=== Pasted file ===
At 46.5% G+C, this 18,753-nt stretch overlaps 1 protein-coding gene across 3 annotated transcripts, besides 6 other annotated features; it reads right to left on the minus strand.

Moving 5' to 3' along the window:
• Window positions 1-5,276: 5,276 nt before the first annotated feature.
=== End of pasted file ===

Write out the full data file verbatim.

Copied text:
At 46.5% G+C, this 18,753-nt stretch overlaps 1 protein-coding gene across 3 annotated transcripts, besides 6 other annotated features; it reads right to left on the minus strand.

Moving 5' to 3' along the window:
• Window positions 1-5,276: 5,276 nt before the first annotated feature.